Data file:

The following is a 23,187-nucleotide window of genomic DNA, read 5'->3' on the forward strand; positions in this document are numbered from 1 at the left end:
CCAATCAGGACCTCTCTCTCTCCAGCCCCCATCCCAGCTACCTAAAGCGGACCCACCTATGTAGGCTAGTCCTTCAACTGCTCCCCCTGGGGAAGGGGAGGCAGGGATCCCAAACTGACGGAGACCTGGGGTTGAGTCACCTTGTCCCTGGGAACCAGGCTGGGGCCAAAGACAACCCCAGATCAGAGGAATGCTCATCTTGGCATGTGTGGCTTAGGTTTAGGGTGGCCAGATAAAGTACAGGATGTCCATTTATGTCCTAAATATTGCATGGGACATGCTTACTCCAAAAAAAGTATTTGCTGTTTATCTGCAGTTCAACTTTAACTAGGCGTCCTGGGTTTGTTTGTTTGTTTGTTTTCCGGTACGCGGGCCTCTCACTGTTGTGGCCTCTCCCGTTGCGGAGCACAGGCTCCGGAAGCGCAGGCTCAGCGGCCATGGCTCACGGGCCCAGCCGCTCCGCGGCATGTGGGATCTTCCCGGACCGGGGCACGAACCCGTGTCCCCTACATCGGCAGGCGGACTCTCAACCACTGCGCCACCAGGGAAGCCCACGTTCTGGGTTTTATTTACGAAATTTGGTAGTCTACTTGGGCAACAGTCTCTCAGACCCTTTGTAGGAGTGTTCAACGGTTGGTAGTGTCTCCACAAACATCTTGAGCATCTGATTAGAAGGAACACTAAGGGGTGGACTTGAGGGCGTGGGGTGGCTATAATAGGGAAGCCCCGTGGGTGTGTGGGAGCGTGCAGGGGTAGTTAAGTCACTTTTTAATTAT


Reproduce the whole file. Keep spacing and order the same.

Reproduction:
The following is a 23,187-nucleotide window of genomic DNA, read 5'->3' on the forward strand; positions in this document are numbered from 1 at the left end:
CCAATCAGGACCTCTCTCTCTCCAGCCCCCATCCCAGCTACCTAAAGCGGACCCACCTATGTAGGCTAGTCCTTCAACTGCTCCCCCTGGGGAAGGGGAGGCAGGGATCCCAAACTGACGGAGACCTGGGGTTGAGTCACCTTGTCCCTGGGAACCAGGCTGGGGCCAAAGACAACCCCAGATCAGAGGAATGCTCATCTTGGCATGTGTGGCTTAGGTTTAGGGTGGCCAGATAAAGTACAGGATGTCCATTTATGTCCTAAATATTGCATGGGACATGCTTACTCCAAAAAAAGTATTTGCTGTTTATCTGCAGTTCAACTTTAACTAGGCGTCCTGGGTTTGTTTGTTTGTTTGTTTTCCGGTACGCGGGCCTCTCACTGTTGTGGCCTCTCCCGTTGCGGAGCACAGGCTCCGGAAGCGCAGGCTCAGCGGCCATGGCTCACGGGCCCAGCCGCTCCGCGGCATGTGGGATCTTCCCGGACCGGGGCACGAACCCGTGTCCCCTACATCGGCAGGCGGACTCTCAACCACTGCGCCACCAGGGAAGCCCACGTTCTGGGTTTTATTTACGAAATTTGGTAGTCTACTTGGGCAACAGTCTCTCAGACCCTTTGTAGGAGTGTTCAACGGTTGGTAGTGTCTCCACAAACATCTTGAGCATCTGATTAGAAGGAACACTAAGGGGTGGACTTGAGGGCGTGGGGTGGCTATAATAGGGAAGCCCCGTGGGTGTGTGGGAGCGTGCAGGGGTAGTTAAGTCACTTTTTAATTAT